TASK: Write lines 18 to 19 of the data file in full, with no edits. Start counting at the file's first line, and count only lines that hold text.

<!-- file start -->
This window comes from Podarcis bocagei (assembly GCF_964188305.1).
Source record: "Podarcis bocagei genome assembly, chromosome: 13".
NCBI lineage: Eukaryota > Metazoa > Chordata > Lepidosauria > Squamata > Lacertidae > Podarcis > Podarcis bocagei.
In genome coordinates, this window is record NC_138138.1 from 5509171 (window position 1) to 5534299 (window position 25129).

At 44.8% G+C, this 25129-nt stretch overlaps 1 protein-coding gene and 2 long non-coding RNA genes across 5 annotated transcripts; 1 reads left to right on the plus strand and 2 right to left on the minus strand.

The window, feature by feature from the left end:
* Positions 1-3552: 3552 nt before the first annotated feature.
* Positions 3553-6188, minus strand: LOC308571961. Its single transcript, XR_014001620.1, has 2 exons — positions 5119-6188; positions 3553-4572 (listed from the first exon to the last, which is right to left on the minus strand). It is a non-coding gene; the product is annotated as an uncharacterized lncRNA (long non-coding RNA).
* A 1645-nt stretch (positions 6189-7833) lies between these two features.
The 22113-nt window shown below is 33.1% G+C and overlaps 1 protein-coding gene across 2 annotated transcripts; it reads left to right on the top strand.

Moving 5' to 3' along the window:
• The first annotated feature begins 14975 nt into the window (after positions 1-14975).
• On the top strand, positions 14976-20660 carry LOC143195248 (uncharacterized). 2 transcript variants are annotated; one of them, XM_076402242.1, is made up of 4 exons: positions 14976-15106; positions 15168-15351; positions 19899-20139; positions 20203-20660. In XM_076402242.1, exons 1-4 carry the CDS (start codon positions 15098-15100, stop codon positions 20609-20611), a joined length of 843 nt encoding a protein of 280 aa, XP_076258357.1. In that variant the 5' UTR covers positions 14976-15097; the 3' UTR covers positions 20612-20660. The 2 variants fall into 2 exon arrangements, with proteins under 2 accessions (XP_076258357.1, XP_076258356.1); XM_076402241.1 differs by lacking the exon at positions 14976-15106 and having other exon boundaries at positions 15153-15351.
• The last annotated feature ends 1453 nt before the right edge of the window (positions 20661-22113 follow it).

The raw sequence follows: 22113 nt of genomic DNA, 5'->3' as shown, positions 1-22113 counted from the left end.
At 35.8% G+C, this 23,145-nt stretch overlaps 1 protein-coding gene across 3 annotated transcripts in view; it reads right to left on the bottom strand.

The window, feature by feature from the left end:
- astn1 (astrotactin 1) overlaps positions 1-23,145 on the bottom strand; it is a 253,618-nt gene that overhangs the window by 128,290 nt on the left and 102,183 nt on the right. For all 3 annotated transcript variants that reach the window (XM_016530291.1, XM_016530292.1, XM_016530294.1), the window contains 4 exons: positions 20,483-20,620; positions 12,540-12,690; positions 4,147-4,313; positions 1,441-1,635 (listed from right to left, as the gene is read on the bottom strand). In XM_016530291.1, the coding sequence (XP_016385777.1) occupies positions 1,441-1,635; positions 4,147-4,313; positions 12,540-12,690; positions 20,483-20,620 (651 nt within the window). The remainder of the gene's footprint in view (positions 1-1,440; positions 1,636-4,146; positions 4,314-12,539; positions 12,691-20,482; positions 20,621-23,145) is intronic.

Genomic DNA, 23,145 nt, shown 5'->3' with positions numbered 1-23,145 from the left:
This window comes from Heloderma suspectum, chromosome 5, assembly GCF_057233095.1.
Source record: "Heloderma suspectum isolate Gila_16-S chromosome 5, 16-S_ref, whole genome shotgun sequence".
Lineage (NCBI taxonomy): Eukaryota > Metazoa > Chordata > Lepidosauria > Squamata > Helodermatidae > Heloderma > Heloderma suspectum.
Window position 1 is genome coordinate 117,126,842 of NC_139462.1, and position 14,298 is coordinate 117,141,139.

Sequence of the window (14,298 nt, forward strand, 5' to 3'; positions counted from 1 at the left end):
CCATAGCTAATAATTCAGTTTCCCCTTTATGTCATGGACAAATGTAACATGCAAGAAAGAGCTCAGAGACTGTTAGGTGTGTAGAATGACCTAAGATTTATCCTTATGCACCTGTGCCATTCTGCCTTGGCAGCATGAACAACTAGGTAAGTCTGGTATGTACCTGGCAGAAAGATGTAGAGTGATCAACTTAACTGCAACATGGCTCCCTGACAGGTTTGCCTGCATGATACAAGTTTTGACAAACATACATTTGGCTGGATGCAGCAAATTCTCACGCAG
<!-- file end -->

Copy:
- astn1 (astrotactin 1) overlaps positions 1-23,145 on the bottom strand; it is a 253,618-nt gene that overhangs the window by 128,290 nt on the left and 102,183 nt on the right. For all 3 annotated transcript variants that reach the window (XM_016530291.1, XM_016530292.1, XM_016530294.1), the window contains 4 exons: positions 20,483-20,620; positions 12,540-12,690; positions 4,147-4,313; positions 1,441-1,635 (listed from right to left, as the gene is read on the bottom strand). In XM_016530291.1, the coding sequence (XP_016385777.1) occupies positions 1,441-1,635; positions 4,147-4,313; positions 12,540-12,690; positions 20,483-20,620 (651 nt within the window). The remainder of the gene's footprint in view (positions 1-1,440; positions 1,636-4,146; positions 4,314-12,539; positions 12,691-20,482; positions 20,621-23,145) is intronic.

Genomic DNA, 23,145 nt, shown 5'->3' with positions numbered 1-23,145 from the left: